The Wealth Gap in Audio


I know rich audiophiles and poor audiophiles, I even know middle-class audiophiles. And while their systems' price tags differ widely, they are all united by their love of music. Everyone, regardless of their economic position is trying to assemble the finest sounding system they can with whatever budget they have to work with.

All the ugliness starts when someone feels that they can't afford the level of audio quality they aspire to within their economic means. Envy rears its ugly head. Sniping about cables and pricing in most audiophile websites are constant reminders of the economic chasms between audiophiles of modest and comfortable means.

As a result of this latent "class war," none of the audiophile sites with the possible exception of, have anywhere near the levels camaraderie I see on automotive, watch, and other enthusiast websites. That's too bad.

I have never and will never presume to tell a manufacturer their product is overpriced. I learned long ago there's a customer for almost every product, regardless of its cost. I often ask manufacturers who they think their customer is, and what distribution model they intend to use to find them. Their answers are always illuminating. More and more high-end audio companies are using luxury goods channels and marketing ideas to sell their products. Needless to say, these are not middle-class or traditional audiophile channel sales venues. Are Neiman Marcus and John Varvatos customers ripe for audiophile conversion? I sure hope so.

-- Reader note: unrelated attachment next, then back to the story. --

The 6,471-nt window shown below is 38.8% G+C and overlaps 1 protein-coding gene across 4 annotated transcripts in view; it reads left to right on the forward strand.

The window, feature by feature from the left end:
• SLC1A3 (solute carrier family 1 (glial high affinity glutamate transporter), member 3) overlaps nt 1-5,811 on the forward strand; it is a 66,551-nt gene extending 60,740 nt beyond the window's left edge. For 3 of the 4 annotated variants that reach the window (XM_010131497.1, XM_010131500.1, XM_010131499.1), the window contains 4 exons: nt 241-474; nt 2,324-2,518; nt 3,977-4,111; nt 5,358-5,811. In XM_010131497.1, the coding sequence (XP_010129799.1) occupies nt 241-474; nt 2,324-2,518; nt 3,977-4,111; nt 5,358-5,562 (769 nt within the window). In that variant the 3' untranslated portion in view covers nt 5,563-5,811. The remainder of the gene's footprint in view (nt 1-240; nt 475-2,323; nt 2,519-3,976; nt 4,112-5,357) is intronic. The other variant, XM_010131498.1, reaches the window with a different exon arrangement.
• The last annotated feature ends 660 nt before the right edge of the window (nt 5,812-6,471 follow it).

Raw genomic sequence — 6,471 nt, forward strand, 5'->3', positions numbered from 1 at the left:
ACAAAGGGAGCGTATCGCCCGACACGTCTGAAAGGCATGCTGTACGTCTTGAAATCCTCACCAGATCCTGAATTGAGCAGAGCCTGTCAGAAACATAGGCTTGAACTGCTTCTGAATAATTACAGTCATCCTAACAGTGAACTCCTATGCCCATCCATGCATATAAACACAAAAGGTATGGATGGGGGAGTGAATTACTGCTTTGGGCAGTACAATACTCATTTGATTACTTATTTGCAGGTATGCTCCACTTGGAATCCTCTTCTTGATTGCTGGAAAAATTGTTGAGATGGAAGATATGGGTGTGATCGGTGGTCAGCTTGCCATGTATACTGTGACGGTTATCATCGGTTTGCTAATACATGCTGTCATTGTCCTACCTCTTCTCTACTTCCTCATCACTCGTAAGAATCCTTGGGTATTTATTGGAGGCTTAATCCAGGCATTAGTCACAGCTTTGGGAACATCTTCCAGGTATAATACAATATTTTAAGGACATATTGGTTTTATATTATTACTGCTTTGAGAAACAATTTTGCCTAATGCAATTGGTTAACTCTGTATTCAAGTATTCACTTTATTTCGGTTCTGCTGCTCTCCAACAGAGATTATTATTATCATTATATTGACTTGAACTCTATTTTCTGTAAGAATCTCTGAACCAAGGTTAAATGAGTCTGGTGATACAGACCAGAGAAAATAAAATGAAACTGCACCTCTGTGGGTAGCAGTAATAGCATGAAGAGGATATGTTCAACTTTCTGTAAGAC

Judging by the posts I see on AudioCircle and ads I seen eBay for parts, circuits, and power supplies, the do-it-yourself audiophile community is both vibrant and growing. I suspect that more young and middle-class audiophiles will be opting to build their own super systems rather than buy them. I'm sure that part of this growth of DIY can be tied to the current world-wide economic times, but also the availability of parts, circuit boards and new designs is making DIY more attractive to a greater segment of the audiophile community.

During the next year I expect that the most expensive audio products will continue to increase in price and manufacturers will expand their exploration of novel distribution methodologies. Meanwhile DIYers' numbers will grow, as will their activity, and overall presence. Will we see an uptick in complete kits ala Dyna of the '60's and '70s? I sure hope so. I've just got a new pair of close-up glasses and Weller soldering gun, so I'm all ready...

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